In this installment, we will compile and deploy our first driver. You should have all the tools installed already.
Windows device drivers are reactive programs—all they really do is respond to events, somewhat similar to GUI programs. The kinds of events drivers recognize include:
- Loading the driver into memory and unloading it from memory
- Adding a new hardware device for which the driver is responsible
- Transitioning to a power-savings mode
- Reading and writing from a device
- Handling an interrupt arriving from a device
A driver handles these events by registering functions that Windows invokes. In this post, we will use only two of these functions, invoked when a driver is loaded and unloaded.
Type the following into your favorite code editor and save it as HelloWorldDriver.c:
DriverObject->DriverUnload = DriverUnload;
This is your first driver. Very simple indeed—all this driver does is print a couple of debugging messages when you load it and unload it. You will need a couple of build files that tell the build engine what to do with your sources. Here are the files:
File name: SOURCES
TARGETNAME = HelloWorldDriver
TARGETPATH = obj
TARGETTYPE = DRIVER
INCLUDES = %BUILD%\inc
LIBS = %BUILD%\lib
SOURCES = HelloWorldDriver.c
File name: makefile.def
To compile the driver, open the build environment for your target OS from the Windows Driver Kits start menu folder. The “checked” build is akin to Debug mode, and the “free” build is equivalent to Release mode.
All that’s left now is to compile the driver. In the WDK build environment command prompt, navigate to the directory containing your driver’s source code, the SOURCES and makefile.def files, and then run the build command. If there have been no errors, you should see a .pdb file and a .sys file created in a subdirectory.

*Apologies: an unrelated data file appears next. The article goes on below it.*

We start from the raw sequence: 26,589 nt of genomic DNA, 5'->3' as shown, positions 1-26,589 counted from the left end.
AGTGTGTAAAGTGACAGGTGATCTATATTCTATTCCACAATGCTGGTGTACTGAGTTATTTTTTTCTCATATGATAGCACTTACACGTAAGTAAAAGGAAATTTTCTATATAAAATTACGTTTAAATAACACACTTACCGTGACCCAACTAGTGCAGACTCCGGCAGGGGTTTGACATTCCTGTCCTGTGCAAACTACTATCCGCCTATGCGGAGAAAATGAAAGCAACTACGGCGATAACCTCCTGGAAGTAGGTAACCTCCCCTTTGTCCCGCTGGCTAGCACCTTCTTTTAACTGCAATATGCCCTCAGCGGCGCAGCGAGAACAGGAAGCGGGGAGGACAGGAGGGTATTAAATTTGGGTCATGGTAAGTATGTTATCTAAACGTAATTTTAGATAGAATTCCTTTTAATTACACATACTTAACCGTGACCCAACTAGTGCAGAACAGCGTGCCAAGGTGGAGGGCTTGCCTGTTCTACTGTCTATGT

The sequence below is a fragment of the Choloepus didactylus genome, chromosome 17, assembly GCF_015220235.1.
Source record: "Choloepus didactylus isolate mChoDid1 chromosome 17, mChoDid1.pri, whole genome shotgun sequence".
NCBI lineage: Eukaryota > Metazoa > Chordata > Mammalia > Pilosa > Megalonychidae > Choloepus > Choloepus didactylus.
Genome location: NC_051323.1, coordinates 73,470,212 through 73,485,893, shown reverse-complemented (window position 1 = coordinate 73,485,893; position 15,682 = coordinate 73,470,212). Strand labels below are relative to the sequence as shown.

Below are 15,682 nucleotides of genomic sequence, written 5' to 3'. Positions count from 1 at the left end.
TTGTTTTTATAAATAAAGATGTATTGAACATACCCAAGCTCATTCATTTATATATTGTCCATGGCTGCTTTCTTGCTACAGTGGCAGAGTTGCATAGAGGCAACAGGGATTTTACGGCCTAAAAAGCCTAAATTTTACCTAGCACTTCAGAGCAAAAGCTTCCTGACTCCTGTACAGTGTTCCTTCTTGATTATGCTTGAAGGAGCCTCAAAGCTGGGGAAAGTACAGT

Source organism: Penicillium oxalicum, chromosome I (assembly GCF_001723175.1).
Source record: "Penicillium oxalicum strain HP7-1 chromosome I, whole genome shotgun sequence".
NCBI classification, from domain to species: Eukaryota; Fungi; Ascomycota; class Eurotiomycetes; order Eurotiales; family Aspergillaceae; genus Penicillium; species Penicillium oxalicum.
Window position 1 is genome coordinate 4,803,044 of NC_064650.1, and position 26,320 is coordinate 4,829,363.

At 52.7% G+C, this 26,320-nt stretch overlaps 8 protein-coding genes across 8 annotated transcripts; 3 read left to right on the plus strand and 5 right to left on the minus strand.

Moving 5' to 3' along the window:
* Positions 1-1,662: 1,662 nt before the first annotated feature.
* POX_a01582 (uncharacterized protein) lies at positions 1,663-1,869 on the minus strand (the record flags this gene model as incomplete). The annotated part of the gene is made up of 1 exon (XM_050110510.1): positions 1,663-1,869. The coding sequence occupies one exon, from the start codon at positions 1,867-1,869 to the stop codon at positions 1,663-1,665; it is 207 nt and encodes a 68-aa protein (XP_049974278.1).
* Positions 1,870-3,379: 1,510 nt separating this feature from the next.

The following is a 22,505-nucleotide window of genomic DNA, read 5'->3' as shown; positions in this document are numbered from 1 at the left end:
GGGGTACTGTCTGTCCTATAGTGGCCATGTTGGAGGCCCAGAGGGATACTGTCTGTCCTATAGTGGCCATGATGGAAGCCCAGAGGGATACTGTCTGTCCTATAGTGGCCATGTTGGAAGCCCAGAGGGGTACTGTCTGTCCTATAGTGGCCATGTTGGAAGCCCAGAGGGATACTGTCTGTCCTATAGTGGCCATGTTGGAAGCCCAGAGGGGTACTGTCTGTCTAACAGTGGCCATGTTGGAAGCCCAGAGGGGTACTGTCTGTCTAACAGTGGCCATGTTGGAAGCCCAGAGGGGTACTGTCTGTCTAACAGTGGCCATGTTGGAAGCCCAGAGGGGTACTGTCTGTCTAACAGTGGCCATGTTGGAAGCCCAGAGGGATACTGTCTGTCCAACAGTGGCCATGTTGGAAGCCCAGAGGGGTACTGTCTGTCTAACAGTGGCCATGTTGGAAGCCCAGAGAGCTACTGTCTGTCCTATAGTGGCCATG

And now—deployment time. Copy your files over to the target system (preferably a virtual machine) and run the OSR Driver Loader. Point it to your driver’s location, click “Register Service” and then “Start Service”. Your driver should be running!
If you want to see the debugger output, you need to use a utility like Sysinternals DebugView. In DebugView, hit Ctrl+K to enable kernel debug spew, and then start/stop your driver a few times. You should see load and unload messages pile up in the DebugView window.
How far is this driver of ours from being useful? From talking to actual hardware? Quite far, and I’m not sure we’ll make it that far 🙂 However, in the near future we sure are going to run some interesting code in kernel mode and in the somewhat farther future see how rootkits use drivers to hide processes and files.